Republicans Offer Us a Foreign Policy Of Campaign Slogans and Sound Bites

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Donald Trump told the world Saturday night at the GOP debate, in answer to an attack from Ted Cruz earlier this week, that he had “the best temperament” to be commander in chief.

Though Cruz declined to repeat the attack, there is no reason to believe his opinion has changed. Perhaps he just doesn’t like to insult people to their faces. Because we know how he feels about that.

South Carolina Sen. Lindsey Graham would also beg to differ with Trump, and delivered his verdict on a Ted Cruz presidency Thursday for Wolf Blitzer on CNN. According to Graham, a Cruz foreign policy would be “just as wrong as Obama, if not worse.”

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You know, because nobody likes peace.

Asked if Cruz was worse than Trump, Graham told Blitzer, “I don’t know if anybody is worse than Trump,” whose worldview is “complete gibberish.” This has the virtue of being true, though it doesn’t mean much when worldview of pretty much any Republican you care to name is complete gibberish.

Of course, the problem with Obama’s foreign policy is that it is pragmatic, based on reality rather than on rigid ideology. How could it be anything other than gibberish as well? Reality? Seriously? Republicans can’t comprehend reality.

You have to wonder how objective Graham’s opinion of Cruz was, opining that “In Ted Cruz’s world, dictators do very well.” In point of fact – and the historical record will bear this out – friendly dictators always do well with American foreign policy, because they’re usually seen as holding back forces that are far worse – for America.

Certainly Graham is right about Cruz being an “opportunist” and somebody who “gets ahead at our expense” (of people like Graham) and who will “run down other Republicans” to for self-aggrandizement. We’ve seen plenty of evidence of that.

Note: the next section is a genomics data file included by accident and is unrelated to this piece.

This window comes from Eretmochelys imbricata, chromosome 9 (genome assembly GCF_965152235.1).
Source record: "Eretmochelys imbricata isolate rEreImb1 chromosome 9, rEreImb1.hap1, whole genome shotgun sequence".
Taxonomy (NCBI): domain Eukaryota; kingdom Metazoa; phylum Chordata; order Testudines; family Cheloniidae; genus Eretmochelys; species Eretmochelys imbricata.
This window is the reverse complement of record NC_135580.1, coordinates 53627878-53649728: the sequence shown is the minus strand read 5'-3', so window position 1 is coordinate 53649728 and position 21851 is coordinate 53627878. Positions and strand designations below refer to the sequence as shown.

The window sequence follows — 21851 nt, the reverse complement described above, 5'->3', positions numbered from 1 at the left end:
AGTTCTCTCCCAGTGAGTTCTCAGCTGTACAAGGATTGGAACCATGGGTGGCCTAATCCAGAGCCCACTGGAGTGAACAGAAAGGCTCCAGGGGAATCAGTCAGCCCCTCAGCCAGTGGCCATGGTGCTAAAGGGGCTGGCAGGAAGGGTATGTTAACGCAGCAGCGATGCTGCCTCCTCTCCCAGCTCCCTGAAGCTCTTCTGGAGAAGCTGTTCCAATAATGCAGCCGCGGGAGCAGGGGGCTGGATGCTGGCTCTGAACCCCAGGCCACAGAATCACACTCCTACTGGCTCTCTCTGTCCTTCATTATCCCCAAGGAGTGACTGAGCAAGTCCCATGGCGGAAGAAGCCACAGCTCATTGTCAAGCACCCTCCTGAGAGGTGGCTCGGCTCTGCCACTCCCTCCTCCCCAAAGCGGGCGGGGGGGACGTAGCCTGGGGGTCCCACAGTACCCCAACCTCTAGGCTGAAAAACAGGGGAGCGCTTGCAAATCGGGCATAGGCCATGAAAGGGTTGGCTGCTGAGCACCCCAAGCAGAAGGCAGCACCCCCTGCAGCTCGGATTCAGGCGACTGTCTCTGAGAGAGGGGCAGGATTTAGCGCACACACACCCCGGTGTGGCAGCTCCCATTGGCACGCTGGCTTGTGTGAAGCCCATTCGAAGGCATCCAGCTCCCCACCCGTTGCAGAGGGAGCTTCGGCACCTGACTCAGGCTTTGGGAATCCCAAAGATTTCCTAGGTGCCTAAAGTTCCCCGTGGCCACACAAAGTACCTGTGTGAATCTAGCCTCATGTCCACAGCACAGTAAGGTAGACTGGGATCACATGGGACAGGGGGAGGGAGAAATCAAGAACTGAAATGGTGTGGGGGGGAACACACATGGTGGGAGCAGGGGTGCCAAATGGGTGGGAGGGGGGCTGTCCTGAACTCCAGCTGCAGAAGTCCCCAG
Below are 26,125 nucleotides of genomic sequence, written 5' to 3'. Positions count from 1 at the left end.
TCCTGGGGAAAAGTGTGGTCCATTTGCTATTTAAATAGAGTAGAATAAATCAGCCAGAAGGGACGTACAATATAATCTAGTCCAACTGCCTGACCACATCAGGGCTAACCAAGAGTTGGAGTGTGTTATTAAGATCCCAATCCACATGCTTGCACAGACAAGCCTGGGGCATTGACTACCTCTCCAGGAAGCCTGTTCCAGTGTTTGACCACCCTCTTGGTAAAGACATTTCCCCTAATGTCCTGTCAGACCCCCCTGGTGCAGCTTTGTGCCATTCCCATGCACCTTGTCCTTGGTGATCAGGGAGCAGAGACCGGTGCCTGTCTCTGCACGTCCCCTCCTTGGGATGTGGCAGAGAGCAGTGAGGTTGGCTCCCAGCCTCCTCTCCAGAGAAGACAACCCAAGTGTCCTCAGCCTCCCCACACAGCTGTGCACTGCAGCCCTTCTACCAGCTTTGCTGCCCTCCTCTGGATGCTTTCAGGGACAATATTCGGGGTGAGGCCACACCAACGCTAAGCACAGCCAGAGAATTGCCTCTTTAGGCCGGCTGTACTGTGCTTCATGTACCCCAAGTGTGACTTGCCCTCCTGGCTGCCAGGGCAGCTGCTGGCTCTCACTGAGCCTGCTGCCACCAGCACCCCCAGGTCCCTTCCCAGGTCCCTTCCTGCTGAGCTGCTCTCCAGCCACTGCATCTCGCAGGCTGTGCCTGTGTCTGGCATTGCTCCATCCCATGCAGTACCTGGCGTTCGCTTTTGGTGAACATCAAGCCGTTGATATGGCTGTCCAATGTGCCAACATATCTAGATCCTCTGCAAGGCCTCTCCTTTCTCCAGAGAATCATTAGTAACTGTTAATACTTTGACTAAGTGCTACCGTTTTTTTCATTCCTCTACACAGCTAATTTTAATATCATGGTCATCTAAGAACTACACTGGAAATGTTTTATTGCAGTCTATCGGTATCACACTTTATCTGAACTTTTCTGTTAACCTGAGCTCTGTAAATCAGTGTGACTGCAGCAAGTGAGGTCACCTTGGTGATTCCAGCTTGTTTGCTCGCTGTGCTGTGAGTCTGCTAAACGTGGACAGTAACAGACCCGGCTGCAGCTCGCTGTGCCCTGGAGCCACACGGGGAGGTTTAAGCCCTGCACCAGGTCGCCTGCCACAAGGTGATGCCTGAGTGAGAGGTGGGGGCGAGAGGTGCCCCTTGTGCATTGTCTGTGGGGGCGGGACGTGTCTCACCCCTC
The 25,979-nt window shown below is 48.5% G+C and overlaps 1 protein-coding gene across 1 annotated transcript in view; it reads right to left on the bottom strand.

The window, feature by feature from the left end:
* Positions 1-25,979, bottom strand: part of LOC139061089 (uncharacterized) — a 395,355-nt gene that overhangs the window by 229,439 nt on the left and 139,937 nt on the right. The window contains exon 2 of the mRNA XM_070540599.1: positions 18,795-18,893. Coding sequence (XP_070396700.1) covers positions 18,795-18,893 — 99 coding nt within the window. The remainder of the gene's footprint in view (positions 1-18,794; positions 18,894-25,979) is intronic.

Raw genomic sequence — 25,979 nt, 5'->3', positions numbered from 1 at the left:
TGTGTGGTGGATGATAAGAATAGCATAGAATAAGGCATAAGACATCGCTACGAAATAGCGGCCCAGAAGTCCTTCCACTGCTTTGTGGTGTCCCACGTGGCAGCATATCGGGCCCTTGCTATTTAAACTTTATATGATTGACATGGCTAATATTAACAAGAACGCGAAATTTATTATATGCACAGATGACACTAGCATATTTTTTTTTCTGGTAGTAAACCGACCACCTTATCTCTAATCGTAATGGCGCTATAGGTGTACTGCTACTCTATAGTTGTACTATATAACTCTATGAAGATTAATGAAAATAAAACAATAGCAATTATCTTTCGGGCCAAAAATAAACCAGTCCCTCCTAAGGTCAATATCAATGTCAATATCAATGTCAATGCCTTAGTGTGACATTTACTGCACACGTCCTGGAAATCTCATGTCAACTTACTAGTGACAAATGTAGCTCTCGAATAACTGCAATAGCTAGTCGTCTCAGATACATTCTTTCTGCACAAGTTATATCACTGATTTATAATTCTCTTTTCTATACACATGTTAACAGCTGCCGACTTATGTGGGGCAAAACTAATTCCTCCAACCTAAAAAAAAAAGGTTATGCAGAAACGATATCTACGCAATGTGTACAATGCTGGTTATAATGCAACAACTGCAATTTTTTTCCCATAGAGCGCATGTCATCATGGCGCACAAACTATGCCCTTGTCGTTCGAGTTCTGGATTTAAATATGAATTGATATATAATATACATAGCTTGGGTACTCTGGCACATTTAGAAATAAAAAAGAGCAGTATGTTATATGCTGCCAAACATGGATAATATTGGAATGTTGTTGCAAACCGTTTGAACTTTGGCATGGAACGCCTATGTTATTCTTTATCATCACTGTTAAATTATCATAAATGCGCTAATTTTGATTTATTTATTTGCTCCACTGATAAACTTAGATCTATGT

Nobody likes Cruz, not only Donald Trump, and CNN was already reporting in January that “prominent senators are sharpening their knives against Ted Cruz.”

Cruz only proved Graham right before the caucuses by lying about Ben Carson dropping out of the race, and then compounding that lie at Saturday’s debate by trying to blame it all on CNN when he got caught. This is a truly despicable human being.

Still, you have to take Graham’s opinions with a grain of salt, because out of the top 3 in the Iowa caucuses, Graham went with Rubio, the former Wunderkind who would be Wunderkind again if everybody else would just go away:

“Marco,” he said, “has a worldview consistent with reason and reality versus the other two.”

Um, no, actually he doesn’t. This is the Rubio who claimed other nations would support him when he ripped up the Iran nuclear deal. You mean those nations that helped broker the deal in the first place? As The New York Times pointed out, this was pure “wishful thinking.”

And apparently it doesn’t bother Graham that out of them all, Rubio seems to enjoy actually showing up to do the job he is paid to do, least of all. Cruz isn’t exactly a workaholic, per his voting record, but it’s anyone’s guess what Rubio does when he’s supposed to be in the Senate.

All this illustrates an across-the-board problem with Republican governance in the twenty first century: reality avoidance. Graham complains other Republicans are out of touch but he hasn’t shown any of us where he is exactly in touch with our shared reality. None of them are. They can’t be and claim to be Republicans.

Complete gibberish Trump’s worldview is, and that of “bomb till the sands glow” Cruz too, but you won’t find anything better than either of these in the entire Republican field. The GOP has wedded itself completely to something that can be defined and supported by the Fox News bubble, the math Republicans do to feel better about themselves.

None of this works in the real world: Carpet bombing, walls, invasions, nuking Denmark, letting Israel control America’s foreign policy.

Consider Trump and Cruz compared to some other GOP offerings: Rubio wants to enforce a Syrian no-fly zone even over the Russians, something of which Putin is likely to take a very dim view. Can’t see where any risks are attached to that plan.

It’s one very bad idea after another and it’s just a matter of sorting out which option is worse than the next. None of them will have happy consequences. And yes, Benjamin Netanyahu will remain a threat to any American foreign policy. That difference is, a Democrat will not let Netanyahu make his decisions for him.

The United States needs more than any Republican’s “campaign slogans and sound bites” but we’re not going to get it from people in complete denial of reality.

Chris Christie told Marco Rubio Saturday during the GOP debate that “Marco, the thing is this. When you’re president of the United States, when you’re a governor of a state, the memorized 30-second speech where you talk about how great America is at the end of it doesn’t solve one problem for one person.”

Nor does it make a foreign policy.

Lindsey Graham complained Trump’s worldview is complete gibberish, but the only thing any Republican promises us is a foreign policy cobbled together out of dishonest campaign slogans and sound bites. Don’t expect more than that from any of them.